For two centuries American homes have featured a pantry, a place to store jars and boxes of ingredients and foods – often home canned vegetables and home cooked preserves. Sometime around the middle of the twentieth century, as processed and canned foods penetrated the market and folks canned and preserved less, the pantry fell out of favor and many houses built then do not have them. But the pantry has found favor again, perhaps because the appearance of warehouse shopping encourages bulk buying, or perhaps simply because the concept is a good one.
The kitchen Norm plans to remodel had a pantry cupboard. It has fixed shelves – a drawback because sometimes large items require more space between shelfs. The shelves have notches, allowing light from the top of the cupboard to reach even the shelves at the bottom. But they also come with a drawback: when the door is closed, that void represents unused space. Norm can solve that problem by building a box on the inside of the door for smaller items.
The refrigerator stands next to the cabinets and is about six inches proud of them. But newer refrigerators are shallower; Norm expects that he can build a box around the refrigerator and preserve the cabinet line.
Back in the shop, Norm reveals the cabinet for the pantry. He constructed it using his standard cabinet approach: the bottom shelf and top shelf attach fit into rabbits cut into the top and bottom edges of each side and are secured with glue and screws. A dado in each side and in the top and bottom shelves captures the back. Glue and screws secure it. A groove cut in the front edge will receive biscuits that secure the face frame to the cabinet.
Norm considered the height of this cabinet carefully. The diagonal must be less than the height of the ceiling, or it will not be possible to rotate the cabinet into place. Since Norm wants his cabinet an inch from the ceiling, he has constructed the base separately from the cabinet. He can stand the cabinet up and then lift it onto the base.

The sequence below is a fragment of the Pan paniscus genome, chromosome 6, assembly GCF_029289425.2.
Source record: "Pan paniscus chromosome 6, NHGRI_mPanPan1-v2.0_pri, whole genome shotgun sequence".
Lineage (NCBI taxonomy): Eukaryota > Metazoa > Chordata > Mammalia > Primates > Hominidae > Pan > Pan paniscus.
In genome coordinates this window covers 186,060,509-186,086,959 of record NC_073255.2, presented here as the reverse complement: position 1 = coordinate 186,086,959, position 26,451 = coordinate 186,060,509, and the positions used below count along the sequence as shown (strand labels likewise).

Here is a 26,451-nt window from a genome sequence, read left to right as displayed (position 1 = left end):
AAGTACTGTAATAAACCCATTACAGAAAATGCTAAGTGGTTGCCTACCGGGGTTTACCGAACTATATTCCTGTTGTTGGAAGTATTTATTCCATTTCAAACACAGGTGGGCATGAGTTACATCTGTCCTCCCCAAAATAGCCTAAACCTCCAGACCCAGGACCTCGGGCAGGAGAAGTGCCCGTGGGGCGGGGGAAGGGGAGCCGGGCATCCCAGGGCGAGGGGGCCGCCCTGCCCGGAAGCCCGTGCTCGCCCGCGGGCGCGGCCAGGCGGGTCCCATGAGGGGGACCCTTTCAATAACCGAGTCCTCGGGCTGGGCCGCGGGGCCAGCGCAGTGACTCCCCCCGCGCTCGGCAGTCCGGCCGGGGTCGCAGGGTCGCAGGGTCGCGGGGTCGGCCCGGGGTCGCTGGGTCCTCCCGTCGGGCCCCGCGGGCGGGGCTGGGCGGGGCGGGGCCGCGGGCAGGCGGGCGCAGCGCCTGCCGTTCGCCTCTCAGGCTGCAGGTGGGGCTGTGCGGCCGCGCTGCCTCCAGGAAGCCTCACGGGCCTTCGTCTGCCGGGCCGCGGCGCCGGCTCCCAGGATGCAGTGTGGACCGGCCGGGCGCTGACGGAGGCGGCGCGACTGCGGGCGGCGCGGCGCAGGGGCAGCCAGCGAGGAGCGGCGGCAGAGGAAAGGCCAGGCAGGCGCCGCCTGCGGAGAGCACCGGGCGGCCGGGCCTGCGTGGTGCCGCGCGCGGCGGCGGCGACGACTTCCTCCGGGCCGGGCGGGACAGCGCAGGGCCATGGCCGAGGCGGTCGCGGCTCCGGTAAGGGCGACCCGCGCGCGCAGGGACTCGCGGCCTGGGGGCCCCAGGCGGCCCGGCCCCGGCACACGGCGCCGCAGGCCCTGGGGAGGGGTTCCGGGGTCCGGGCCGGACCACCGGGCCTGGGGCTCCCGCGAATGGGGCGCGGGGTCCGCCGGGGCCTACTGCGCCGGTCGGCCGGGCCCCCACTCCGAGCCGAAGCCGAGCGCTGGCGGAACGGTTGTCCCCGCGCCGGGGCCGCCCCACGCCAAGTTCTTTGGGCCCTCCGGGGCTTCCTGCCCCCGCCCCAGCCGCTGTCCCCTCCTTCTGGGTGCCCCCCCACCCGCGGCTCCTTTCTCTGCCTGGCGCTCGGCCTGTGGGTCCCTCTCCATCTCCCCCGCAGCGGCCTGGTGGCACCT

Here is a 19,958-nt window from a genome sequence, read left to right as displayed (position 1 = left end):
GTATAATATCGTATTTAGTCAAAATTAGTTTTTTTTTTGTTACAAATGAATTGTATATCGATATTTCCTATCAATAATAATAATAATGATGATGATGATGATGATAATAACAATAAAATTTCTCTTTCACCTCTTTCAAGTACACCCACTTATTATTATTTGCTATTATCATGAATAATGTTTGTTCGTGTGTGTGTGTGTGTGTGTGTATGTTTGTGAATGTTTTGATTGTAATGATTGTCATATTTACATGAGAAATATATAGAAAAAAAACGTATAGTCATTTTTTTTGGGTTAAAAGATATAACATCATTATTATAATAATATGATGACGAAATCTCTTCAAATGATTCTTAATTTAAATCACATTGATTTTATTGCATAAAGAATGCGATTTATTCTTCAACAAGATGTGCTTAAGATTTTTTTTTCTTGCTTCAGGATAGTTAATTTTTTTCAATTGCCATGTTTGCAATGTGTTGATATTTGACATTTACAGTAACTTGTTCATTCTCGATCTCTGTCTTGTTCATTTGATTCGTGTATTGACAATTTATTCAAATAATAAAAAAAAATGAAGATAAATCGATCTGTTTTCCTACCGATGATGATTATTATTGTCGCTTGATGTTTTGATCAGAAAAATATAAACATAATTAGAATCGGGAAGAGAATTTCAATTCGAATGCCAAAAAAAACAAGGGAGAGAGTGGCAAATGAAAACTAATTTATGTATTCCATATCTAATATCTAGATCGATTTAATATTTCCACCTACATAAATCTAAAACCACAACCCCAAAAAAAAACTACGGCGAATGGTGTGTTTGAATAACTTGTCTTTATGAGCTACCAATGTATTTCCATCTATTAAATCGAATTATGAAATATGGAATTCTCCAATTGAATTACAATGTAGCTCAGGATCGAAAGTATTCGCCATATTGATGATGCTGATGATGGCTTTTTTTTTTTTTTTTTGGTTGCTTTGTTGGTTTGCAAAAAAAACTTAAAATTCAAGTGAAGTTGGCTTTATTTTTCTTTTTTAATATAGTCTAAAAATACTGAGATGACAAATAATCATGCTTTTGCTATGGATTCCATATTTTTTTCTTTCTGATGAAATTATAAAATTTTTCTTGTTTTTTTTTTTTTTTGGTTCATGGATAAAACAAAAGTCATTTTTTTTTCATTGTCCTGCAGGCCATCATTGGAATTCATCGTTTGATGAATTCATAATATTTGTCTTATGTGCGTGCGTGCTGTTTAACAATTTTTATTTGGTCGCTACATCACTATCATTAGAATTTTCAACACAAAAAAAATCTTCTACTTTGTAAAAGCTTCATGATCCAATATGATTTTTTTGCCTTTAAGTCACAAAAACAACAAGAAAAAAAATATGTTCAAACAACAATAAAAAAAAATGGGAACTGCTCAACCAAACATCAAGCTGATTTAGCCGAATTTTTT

Norm makes the face frame from solid poplar. He uses one inch stock for this face frame because the door will carry a great deal of weight. Pocket screws and glue attach the pieces of the face frame to each other, and the inside will feature a bead detail like that found on other parts of the cabinetry.
For this frame, Norm uses a round over bit to cut the bead right into the face frame components, with a pair of featherboards to keep the stock tight against the fence and the table of the router station. At the points where frame elements join, Norm cuts a miter into the stiles and then slices away the bead detail. A corresponding miter in the rails makes a tight butt joint possible. Norm starts with the stiles, using the table saw tipped to 45° and carefully adjusted for correct height. A stop block ensures consistency in cutting the stiles. Then Norm cuts away the bead detail as much as possible with the saw, using marks on the fence and the stock to ensure he doesn't go to far. He cleans up the remaining bits with a sharp chisel. Once he's happy with the fit, he cuts pockets and uses glue and pocket screws to secure the pieces.